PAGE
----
Fig. 7.
Variation with the density of H_{2} of the D2 component (from top to bottom n_{H2} = 10^{21}, 5 × 10^{20}, 10^{20} and 5 × 10^{19} cm^{−3}). The temperature is 1500 K. 
Fig. 8.
Variation of the absorption cross sections of the 3s3p D2 line component with temperature (from top to bottom T = 2500, 1500, 1000, and 600 K) for n_{H2} = 10^{21} cm^{−3}. The Lorentzian profile for 1000 K is overplotted (black full line). 
Fig. 9.
Variation of the absorption cross sections of the 3s3p D1 line component with temperature (from top to bottom T = 2500, 1500, 1000, and 600 K) for n_{H2} = 10^{21} cm^{−3}. The Lorentzian profile for 1000 K is overplotted (black full line). 
3.3. Opacity tables
For the implementation of alkali lines perturbed by helium and molecular hydrogen in atmosphere codes, the line opacity is calculated by splitting the profile into a core component described with a Lorentzian profile, and the line wings computed using an expansion of the autocorrelation function in powers of density. Here we briefly review the use of a density expansion in the opacity tables.
The spectrum I(Δω) can be written as the Fourier transform (FT) of the dipole autocorrelation function Φ(s) (Allard et al. 1999),
where Δω is the angular frequency difference from the unperturbed center of the spectral line. The autocorrelation function Φ(s) is calculated with the assumptions that the radiator is stationary in space, the perturbers are mutually independent, and in the adiabatic approach the interaction potentials give contributions that are scalar additive. This last simplifying assumption allows us to calculate the total profile I(Δω) when all the perturbers interact, as the FT of the Nth power of the autocorrelation function ϕ(s) of a unique atomperturber pair. Therefore,
that is to say, we neglect the interperturber correlations. We obtain for a perturber density n_{p}
where decay of the autocorrelation function with time leads to atomic line broadening. When n_{p} is high, the spectrum is evaluated by computing the FT of Eq. (11). The real part of n_{p}g(s) damps Φ(s) for large s but this calculation is not feasible when extended wings have to be computed at low density because of the very slow decrease of the autocorrelation function. An alternative is to use the expansion of the spectrum I(Δω) in powers of the density described in Royer (1971).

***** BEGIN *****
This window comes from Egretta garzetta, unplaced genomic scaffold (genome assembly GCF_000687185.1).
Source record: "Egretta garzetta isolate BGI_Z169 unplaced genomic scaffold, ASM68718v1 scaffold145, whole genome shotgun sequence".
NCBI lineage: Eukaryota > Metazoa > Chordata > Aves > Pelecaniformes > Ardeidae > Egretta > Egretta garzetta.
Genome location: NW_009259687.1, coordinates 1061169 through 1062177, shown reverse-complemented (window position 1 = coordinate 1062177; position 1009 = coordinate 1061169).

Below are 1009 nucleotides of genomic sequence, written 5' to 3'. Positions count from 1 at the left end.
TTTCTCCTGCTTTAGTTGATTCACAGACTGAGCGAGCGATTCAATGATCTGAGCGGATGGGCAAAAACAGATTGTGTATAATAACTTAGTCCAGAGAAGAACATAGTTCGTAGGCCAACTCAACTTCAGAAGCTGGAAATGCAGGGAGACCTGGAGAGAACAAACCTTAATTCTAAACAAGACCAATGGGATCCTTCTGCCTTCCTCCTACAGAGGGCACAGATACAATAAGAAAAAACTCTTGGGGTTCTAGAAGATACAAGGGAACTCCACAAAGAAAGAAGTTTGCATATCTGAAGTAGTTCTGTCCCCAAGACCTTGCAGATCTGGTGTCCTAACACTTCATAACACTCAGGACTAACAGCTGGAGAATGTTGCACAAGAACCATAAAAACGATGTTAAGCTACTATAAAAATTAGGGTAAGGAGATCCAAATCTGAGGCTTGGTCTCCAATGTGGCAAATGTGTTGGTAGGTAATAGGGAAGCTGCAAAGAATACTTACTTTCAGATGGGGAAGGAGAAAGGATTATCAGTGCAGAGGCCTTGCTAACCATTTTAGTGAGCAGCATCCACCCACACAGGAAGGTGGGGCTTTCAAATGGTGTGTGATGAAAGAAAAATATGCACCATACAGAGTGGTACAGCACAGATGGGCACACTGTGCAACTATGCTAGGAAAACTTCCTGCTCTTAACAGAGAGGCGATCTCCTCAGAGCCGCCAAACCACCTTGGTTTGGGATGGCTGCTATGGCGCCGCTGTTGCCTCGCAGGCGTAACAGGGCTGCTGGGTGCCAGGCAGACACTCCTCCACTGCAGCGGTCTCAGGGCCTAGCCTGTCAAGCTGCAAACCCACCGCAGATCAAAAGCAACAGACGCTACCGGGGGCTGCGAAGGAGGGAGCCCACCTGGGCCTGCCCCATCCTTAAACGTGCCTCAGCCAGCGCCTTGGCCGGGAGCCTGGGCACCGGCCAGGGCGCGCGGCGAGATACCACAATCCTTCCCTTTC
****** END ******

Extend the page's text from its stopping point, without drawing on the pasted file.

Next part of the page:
We split the exponent g(s) in Eq. (11) into a “locally averaged part” g_{av}(s) and an “oscillating part” g_{osc}(s) by convolving g(s) with a Gaussian A(s):
and
where the asterisk stands for a convolution product.
We can write
At large values of s, g(s) becomes linear in s, g_{osc} vanishes, and the oscillating part remains bounded which allows us to expand e^{−npgosc(s)} in powers of n_{p}g_{osc}(s); Eq. (11) becomes
The complete profile is given by the FT of Eq. (14):
where I_{c}(Δω) = FT[e^{−npgav(s)}] forms the core of the line profile and I_{w}(Δω) = FT[g_{osc}(s)] is responsible for the wing.
This method gives the same results as the FT of the general autocorrelation function (Eq. (11) without density expansion) at higher densities and has the advantage of including multiperturber effects at very low density when the general calculation is not feasible (see, e.g., Allard & Alekseev 2014). The impact approximation determines the asymptotic behavior of the unified line shape correlation function. In this way the results described here are applicable to a more general line profile and opacity evaluation for the same perturbers at any given layer in the photosphere or planetary atmosphere.